A recent Bankrate survey concluded that divorce costs the average person approximately $15,000. Since this is an average, some people in California pay much less while others have to shell out much more. Factors such as location, complex assets and whether a couple has children can all influence how much a person might end up spending. Most people should expect to pay for things like court costs, filing fees or even mediation fees.

High asset divorce: How women can secure financial security

Popular media likes to portray divorcing women in a single light. Women are often shown viciously going after ex-spouses for money, desperate to squeeze out every last nickel and dime for their own advantages. In reality, this is very rarely the case. When facing a high asset divorce, the average California woman just wants to be certain of her financial security.

Despite the desire to be financially secure, many women do not take the necessary steps to protect their futures. This includes having a firm understanding of current finances. For example, a woman might want to familiarize herself with the household finances, including household income, outgoing bills, debts, investments and more. If a person only understands one or two facets of the household finances, he or she will not be fully equipped to make informed decisions during property discussions.

The hidden costs of a high asset divorce

For some California couples, money may feel like a significant barrier to divorce. This does not always mean that a couple cannot afford to divorce, and indeed may even mean the exact opposite. In a high asset divorce, dividing complex assets and determining alimony payments can be daunting. Here are a few ways to approach the associated financial concerns of going through a divorce.

No matter how well a person has thought about the future, divorce can disrupt even the most carefully laid plans. Couples who end up in court generally have to pay litigation fees that, over time, can quickly add up. Mediation is a more cost-effective approach that gives both parties more of a say in the final settlement. Still, there are mediation fees to consider.

Protecting wealth during property division is essential

Staying in an unhappy marriage is a burden that no one in California should have to bear. However, couples over the age of 50 may not feel as if they have any other choice. Even for a person who is relatively well-off may worry about what finances will look like after a divorce. Much of this worry centers around how money and other valuable assets will be split during property division.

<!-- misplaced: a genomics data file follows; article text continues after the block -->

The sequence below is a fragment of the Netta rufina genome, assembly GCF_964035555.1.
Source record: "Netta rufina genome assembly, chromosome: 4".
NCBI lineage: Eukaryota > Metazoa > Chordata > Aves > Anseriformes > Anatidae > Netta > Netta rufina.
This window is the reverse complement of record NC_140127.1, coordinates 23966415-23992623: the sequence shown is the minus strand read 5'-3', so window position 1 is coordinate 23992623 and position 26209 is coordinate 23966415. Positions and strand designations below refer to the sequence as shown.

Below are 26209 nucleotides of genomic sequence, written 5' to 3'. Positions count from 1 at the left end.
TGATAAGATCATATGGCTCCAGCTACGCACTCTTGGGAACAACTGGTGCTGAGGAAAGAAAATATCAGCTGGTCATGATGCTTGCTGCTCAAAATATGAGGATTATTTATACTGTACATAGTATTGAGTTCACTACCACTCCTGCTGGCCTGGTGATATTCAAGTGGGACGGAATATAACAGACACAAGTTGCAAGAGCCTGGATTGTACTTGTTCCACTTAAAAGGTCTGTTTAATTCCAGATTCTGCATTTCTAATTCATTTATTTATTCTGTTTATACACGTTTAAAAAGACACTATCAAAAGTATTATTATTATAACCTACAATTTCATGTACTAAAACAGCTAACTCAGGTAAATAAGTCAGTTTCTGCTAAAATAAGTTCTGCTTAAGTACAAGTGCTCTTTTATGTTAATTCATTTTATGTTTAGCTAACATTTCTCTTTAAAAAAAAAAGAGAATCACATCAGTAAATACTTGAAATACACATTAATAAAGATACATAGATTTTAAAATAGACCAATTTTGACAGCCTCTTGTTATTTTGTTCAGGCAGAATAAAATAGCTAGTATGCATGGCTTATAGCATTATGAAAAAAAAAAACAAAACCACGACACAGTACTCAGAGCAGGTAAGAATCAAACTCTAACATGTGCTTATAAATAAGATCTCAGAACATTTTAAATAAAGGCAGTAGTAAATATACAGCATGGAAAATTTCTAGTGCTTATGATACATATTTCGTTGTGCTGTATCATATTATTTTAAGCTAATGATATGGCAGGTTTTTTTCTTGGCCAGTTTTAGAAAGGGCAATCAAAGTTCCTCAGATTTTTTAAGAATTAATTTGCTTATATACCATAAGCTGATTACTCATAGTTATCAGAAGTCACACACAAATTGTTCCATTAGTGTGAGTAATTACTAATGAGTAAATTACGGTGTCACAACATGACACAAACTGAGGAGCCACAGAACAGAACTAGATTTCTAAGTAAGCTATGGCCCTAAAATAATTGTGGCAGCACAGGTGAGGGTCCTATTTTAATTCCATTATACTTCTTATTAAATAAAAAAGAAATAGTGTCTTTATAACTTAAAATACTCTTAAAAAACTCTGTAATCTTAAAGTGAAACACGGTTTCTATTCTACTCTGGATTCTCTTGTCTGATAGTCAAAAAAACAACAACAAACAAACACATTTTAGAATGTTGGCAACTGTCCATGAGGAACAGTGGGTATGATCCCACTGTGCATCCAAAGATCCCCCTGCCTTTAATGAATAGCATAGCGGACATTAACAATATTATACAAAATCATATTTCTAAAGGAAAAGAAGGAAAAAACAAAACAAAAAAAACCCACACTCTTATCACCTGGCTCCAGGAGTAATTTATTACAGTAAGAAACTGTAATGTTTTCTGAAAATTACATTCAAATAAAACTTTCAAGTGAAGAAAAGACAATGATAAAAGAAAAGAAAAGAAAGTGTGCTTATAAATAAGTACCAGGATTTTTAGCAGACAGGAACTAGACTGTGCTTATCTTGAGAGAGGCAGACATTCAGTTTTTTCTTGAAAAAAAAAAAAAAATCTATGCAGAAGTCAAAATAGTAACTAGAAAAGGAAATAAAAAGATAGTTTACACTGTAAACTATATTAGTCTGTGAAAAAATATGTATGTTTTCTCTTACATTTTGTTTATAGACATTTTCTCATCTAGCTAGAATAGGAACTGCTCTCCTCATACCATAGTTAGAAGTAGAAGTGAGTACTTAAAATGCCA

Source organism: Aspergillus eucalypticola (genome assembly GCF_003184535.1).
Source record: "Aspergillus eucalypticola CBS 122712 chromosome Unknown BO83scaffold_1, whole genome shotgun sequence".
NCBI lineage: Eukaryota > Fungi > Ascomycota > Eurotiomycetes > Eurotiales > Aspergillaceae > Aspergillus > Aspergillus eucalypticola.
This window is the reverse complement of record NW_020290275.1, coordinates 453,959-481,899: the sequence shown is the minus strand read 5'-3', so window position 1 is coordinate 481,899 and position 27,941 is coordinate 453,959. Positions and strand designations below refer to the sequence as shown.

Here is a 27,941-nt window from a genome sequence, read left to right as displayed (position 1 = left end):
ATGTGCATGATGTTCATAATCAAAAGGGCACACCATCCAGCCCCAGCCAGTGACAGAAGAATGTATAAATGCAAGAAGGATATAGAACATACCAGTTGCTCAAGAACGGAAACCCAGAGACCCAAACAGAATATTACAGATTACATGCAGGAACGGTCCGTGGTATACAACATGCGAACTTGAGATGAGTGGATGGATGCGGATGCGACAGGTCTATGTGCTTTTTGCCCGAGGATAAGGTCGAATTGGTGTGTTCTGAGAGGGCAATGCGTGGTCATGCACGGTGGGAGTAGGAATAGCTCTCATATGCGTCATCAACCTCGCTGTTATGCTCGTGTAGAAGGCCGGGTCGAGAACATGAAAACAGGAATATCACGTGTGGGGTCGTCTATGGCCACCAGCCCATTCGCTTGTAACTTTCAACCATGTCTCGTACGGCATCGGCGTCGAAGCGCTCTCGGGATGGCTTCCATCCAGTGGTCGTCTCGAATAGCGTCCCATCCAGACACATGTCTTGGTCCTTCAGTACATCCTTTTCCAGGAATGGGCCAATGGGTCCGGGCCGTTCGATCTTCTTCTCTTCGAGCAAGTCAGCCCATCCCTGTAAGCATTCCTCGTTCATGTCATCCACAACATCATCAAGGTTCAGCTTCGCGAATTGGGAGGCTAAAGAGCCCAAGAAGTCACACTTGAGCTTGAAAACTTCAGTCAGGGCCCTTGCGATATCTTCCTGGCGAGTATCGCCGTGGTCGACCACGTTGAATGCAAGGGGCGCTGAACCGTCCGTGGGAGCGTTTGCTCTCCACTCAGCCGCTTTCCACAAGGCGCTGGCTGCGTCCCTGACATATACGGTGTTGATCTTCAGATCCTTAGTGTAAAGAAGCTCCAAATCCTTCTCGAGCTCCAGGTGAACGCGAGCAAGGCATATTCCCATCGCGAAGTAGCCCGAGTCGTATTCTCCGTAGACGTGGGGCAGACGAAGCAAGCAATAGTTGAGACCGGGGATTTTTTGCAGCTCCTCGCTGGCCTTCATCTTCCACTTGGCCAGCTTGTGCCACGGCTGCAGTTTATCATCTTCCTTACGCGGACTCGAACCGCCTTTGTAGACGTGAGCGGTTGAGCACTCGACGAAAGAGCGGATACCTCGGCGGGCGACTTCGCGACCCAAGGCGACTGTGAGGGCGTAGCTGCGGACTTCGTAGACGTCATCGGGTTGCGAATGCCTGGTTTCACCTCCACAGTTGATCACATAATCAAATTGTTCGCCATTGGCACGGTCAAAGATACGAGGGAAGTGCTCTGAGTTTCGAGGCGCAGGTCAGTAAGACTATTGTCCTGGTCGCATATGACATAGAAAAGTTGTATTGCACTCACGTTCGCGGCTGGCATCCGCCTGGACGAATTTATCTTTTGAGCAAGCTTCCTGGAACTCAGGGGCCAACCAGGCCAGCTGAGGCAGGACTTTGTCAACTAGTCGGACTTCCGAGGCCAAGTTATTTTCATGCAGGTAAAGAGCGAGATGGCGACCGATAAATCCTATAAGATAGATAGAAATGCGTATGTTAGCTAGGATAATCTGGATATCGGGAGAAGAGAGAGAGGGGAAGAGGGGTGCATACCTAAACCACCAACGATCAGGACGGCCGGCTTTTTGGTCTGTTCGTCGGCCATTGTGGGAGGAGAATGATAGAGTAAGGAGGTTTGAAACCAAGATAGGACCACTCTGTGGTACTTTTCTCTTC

Most people will experience some type of financial setback after divorce, but younger adults have more time and resources to catch back up. In gray divorces -- divorce involving adults 50 or over -- individuals do not have the same opportunities to recuperate any losses, particularly in regard to retirement. Even if a person has upwards of 10 years before hitting retirement age, the chances that he or she has bounced back financially are slim.

Handling property division according to California state law

Married couples spend years and even decades accumulating joint assets. From family homes to shared vehicles to living room furniture, the number of assets that are considered community property can be quite high. This can be overwhelming when going through the divorce process. However, having a better understanding of California state law in regard to property division ease some people's concerns.

Most states in America base property division in divorce proceedings on equitable distribution, which means that property must be divided fairly though not necessarily equally. California is a community property state, so barring a few exceptions, all assets obtained during a marriage -- including income and debt -- are joint property and must be divided equally during divorce. Understanding that property obtained during a marriage are joint assets that must be divided equally is important for those who wish to be proactive and assertive during property division. Still, there is more to the equation, such as determining what property even is.